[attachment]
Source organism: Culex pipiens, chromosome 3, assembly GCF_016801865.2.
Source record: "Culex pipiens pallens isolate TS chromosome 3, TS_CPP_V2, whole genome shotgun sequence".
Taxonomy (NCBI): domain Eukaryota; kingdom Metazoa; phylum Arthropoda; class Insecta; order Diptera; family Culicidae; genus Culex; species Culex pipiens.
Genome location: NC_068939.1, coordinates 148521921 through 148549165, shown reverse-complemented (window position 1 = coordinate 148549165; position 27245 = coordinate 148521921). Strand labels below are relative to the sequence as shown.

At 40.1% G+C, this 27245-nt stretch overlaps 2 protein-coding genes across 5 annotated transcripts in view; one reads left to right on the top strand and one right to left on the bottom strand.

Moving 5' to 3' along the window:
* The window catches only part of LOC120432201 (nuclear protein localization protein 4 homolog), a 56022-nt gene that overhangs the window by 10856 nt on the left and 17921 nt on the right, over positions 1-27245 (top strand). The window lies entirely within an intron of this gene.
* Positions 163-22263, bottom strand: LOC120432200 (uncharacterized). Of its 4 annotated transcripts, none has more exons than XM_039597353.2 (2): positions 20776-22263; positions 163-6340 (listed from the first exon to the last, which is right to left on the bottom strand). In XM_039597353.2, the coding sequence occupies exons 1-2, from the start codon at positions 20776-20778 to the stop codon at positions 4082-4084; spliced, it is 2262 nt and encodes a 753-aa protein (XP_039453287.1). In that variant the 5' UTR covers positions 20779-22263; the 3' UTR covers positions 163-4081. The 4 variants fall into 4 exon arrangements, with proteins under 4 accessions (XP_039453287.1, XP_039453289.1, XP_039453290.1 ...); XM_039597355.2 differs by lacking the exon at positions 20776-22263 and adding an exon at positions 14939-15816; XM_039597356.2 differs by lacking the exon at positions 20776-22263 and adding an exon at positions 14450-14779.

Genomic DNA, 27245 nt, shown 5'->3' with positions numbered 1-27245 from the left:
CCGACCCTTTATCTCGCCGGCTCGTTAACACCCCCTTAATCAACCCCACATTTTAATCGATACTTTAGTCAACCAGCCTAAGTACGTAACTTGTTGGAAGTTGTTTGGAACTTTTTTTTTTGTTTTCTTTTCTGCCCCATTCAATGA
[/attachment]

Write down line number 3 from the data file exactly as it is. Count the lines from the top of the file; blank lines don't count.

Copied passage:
Taxonomy (NCBI): domain Eukaryota; kingdom Metazoa; phylum Arthropoda; class Insecta; order Diptera; family Culicidae; genus Culex; species Culex pipiens.